When I first tracked down some rumors that JK Rowling was pursuing options to offer eBook versions of Harry Potter, I was ecstatic. I love the books, as do my wife and daughter. I wanted my son to be able to enjoy them as well, but without an eBook option it wasn’t in the realm of possibility. We did eventually find a book library for the blind and visually impaired called Book Share, but the reading experience there is… lacking. So I waited, and hoped.
Then over the summer JK Rowling announced that eBooks were definitely coming, but would be sold only through a site she would create called “Pottermore.” There people would be able to purchase the books for use in various readers, and use the site to read them interactively with others. I was skeptical about the nature of the endeavor because I wasn’t sure how book purchases would be handled, or if I was going to be forced to jump through some painful hoops just to load the books on whatever device I wanted to use. I have a problem with DRM in general, but at least the ease of going through Amazon and Barnes and Noble is numbingly simple. Having to download a file and jump through hoops to use it wasn’t my idea of a good time.
As the rumored date for the opening of Pottermore (Halloween) came and went without so much as a peep from the site, I began to get worried. When I read an announcement in the site’s blog in January that the site was being re-done I thought I may never get my Nook app around these books. Then last week I stopped by and read a new blog post which detailed the problems their beta test had uncovered, their joy at having made the site better, and an announcement that the site would open in early April!
Today a friend of mine told me, “Go to Barnes and Noble’s web page” – and there I was greeted by the announcement that Harry Potter eBooks were now on sale! The entire series can be had for just under $59, a great price for seven books. I immediately followed the link to the Pottermore store, wondering how the downloads of the books would be handled, and what I found was the future of eBook sales.
One of the things which makes people leery of purchasing eBooks is the idea of “vendor lock-in.” If you purchase a book from Amazon, you can read it in Kindle branded ways. Yes, they have apps everywhere, and even an html5 web-reader, but you’re still stuck with Kindle. It’s similar for the Nook. Once you purchase a Nook book, it will always be a Nook book. We encountered a problem with vendor lock-in when Barnes and Noble first came out with a Nook-branded e-reader for the iPad. Their previous reader had fantastic font options which were perfect for my son, but the Nook app had a bug which make the large fonts tiny – a bug which went unresolved for months. When I asked fir a refund after going nowhere with tech support (who wouldnt even acknowledge the problem), I was told Nook book sales were final and non-returnable. We had Nook books which were unusable, but Nook books they would always remain. This is one problem vendor lock-in can lead to.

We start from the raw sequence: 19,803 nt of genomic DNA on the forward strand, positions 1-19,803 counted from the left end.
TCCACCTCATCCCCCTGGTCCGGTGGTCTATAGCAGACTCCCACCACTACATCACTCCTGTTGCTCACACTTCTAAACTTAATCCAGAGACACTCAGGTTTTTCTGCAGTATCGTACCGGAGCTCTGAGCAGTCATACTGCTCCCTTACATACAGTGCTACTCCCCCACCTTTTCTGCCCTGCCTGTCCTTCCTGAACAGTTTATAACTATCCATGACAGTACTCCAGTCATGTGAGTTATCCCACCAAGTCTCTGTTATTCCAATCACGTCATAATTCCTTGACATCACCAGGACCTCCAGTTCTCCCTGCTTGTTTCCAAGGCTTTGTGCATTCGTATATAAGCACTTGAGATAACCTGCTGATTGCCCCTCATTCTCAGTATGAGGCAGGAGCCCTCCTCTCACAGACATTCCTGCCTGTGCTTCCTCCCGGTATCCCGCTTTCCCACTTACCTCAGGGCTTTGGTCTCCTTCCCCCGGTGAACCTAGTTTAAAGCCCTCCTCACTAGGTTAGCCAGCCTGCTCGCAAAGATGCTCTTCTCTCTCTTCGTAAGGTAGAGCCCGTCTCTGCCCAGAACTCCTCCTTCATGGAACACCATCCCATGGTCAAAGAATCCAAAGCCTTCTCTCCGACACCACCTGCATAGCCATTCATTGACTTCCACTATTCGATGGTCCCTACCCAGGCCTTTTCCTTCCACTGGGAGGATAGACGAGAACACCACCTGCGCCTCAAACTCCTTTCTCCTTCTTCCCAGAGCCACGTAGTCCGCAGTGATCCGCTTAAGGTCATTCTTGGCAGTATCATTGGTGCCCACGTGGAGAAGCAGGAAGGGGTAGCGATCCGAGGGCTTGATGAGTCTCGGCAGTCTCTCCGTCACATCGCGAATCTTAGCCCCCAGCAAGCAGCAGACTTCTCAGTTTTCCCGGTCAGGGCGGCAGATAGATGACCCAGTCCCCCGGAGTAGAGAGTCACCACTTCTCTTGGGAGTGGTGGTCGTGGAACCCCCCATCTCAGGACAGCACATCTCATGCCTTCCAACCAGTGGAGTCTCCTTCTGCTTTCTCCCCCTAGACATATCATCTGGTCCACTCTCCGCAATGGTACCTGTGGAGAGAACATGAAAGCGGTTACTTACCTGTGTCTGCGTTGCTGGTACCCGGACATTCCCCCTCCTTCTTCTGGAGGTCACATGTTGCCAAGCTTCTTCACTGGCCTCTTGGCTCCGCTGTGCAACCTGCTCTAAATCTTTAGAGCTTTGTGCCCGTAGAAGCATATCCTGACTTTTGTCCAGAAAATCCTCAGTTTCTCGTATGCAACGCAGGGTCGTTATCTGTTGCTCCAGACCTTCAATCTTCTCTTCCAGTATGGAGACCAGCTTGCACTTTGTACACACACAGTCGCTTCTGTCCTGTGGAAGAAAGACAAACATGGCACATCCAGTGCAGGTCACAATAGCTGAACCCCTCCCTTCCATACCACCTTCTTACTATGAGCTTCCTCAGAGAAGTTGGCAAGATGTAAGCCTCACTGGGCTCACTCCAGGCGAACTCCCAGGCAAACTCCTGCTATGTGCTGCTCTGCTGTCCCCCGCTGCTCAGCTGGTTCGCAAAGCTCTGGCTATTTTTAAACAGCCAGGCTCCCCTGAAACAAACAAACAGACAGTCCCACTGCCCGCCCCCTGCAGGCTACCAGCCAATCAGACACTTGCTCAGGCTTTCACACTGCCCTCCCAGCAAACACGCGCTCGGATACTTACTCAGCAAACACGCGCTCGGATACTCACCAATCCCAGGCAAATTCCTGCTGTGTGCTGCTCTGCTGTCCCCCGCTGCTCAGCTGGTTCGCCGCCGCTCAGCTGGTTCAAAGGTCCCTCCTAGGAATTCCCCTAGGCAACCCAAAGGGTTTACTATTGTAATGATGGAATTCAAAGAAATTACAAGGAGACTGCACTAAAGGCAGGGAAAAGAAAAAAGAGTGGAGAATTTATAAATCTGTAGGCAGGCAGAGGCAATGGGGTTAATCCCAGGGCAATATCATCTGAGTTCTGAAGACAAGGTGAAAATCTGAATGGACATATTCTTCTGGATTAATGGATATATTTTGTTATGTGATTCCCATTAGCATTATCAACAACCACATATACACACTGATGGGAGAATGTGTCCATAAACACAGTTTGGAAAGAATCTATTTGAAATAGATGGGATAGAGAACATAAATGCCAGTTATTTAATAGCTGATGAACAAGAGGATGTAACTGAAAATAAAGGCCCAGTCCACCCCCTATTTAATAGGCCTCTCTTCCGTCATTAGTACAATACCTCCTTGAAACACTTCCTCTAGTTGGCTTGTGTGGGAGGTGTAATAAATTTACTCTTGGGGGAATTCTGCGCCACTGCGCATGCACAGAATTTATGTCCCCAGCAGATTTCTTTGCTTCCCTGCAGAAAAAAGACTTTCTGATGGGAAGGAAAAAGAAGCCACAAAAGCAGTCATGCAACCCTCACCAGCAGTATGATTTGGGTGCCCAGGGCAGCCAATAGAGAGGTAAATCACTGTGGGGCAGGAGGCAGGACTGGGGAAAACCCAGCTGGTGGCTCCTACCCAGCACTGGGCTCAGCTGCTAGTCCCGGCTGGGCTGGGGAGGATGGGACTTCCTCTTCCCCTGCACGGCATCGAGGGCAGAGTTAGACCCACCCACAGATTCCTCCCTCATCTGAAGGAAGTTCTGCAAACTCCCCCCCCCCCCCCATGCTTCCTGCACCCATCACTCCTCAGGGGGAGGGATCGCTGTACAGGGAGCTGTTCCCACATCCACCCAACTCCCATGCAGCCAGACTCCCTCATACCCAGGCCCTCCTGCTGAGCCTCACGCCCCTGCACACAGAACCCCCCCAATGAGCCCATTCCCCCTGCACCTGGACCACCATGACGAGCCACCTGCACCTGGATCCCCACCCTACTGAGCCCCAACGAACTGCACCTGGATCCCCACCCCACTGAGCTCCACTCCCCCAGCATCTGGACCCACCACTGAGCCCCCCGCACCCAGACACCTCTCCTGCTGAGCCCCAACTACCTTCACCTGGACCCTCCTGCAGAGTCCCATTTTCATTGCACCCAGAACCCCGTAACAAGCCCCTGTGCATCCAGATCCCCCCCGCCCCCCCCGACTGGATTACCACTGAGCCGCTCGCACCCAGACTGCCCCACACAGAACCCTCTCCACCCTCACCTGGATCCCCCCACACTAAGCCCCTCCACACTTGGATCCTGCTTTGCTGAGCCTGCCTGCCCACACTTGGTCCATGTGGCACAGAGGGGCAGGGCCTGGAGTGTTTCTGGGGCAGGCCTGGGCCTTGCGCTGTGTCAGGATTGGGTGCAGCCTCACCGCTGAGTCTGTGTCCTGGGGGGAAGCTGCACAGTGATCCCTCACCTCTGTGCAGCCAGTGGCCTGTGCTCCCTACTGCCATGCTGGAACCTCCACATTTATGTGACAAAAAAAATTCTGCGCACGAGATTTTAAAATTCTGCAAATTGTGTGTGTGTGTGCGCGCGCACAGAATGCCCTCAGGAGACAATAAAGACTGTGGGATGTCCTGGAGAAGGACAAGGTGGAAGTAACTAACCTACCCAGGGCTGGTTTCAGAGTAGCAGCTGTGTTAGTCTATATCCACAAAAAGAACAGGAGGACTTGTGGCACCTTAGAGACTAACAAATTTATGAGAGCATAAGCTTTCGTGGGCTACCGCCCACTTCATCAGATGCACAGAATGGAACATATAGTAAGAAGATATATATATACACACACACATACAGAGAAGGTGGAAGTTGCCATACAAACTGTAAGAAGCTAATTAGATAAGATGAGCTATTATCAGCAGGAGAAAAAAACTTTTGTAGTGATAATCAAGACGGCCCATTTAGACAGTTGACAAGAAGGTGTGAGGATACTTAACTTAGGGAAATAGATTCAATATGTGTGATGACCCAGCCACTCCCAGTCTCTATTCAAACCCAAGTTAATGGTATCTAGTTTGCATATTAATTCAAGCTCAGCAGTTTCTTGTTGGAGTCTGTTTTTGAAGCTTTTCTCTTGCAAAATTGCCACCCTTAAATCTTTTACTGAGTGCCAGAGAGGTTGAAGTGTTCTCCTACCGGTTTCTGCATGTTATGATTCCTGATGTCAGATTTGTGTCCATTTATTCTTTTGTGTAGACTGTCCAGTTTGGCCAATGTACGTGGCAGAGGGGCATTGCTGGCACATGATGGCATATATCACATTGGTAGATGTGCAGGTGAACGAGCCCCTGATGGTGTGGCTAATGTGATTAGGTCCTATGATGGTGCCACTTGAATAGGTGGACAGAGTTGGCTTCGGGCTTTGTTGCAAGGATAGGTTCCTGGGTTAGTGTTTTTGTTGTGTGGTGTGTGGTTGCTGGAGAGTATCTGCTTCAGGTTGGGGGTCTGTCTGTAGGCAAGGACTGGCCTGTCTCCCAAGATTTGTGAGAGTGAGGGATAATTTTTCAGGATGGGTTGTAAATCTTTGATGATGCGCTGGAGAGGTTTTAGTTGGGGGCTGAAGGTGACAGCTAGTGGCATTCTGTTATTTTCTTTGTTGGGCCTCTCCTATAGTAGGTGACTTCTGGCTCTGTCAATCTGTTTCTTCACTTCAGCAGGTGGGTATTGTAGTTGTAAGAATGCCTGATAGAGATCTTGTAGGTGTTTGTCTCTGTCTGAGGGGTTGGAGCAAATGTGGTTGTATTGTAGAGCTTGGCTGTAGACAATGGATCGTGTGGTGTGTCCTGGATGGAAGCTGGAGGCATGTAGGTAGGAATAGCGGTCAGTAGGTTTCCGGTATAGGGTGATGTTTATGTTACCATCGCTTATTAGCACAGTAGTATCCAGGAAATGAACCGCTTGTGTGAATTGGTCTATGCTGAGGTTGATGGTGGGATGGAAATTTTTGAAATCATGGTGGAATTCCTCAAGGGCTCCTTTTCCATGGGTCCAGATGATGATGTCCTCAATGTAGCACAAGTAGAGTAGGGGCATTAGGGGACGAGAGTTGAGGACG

What JK Rowling has done with Pottermore is break vendor lock-in. When you purchase the books through the site you may link it to your Barnes and Noble or Amazon accounts and wireless receive your books as normal. You may also download the file and use Adobe digital editions to load the book on to any device compatible with that software. Finally, the file can be dropped into the books section of iTunes and synced with iBooks. You can download each book eight times (as far as I can tell, the Kindle and Nook links each count as one download). Additionally, the Pottermore store encourages parents to download the books and put them on any devices their children use for reading without purchasing another copy. They do state that they expect parents to get their children to purchase their own copies once they are 18 – but that’s it. They don’t use a draconian “age check” lock-down, they don’t tell you to choose your reading device wisely because you’ll always be tied to it, they don’t treat their customers like criminals waiting to pirate their books.
Pottermore will sell gobs of books. No question.
This is the future of book sales – where books aren’t tied to a vendor forever and ever and ever, and authors can use other technologies to change how their books are read. I’ve not used Pottermore yet, but the idea of being sorted into a house, and reading with others is sure to excite my daughter and son (and, honestly, I want to see what house I get in to). I don’t know how Amazon and Barnes and Noble get a portion of the sales of books which get linked to their respective accounts, but I’m sure they must (they wouldn’t advertise the books otherwise). JK Rowling, however, sets her price. She controls the content, and the publishing of it. In the world of Pottermore Amazon and Barnes and Noble return to being vendors in a world that isn’t permanently locked into one ecosystem. On the other hand, iBooks, tied as it it to the iTunes licensing scheme, won’t see anything from sales of Harry Potter eBooks – and it may be the first of many such books which Apple will never be able to sell unless they make some allowances (which they should, books are not apps).
Pottermore may also be the lifeline traditional publishers have been waiting for. For years the assumed narrative has been, “Amazon, Barnes and Noble, and other eBook stores will eventually cut out the publishers from the book selling process.” JK Rowling has taken that narrative and shredded it to pieces. In it’s place is a world in which publishers can do their work, and once again add value to the works under their care by offering generous terms for reading and creating a space where conversations can form around each book. It’s a whole new world, again. Can we expect anything Iess in this age of rapid transition?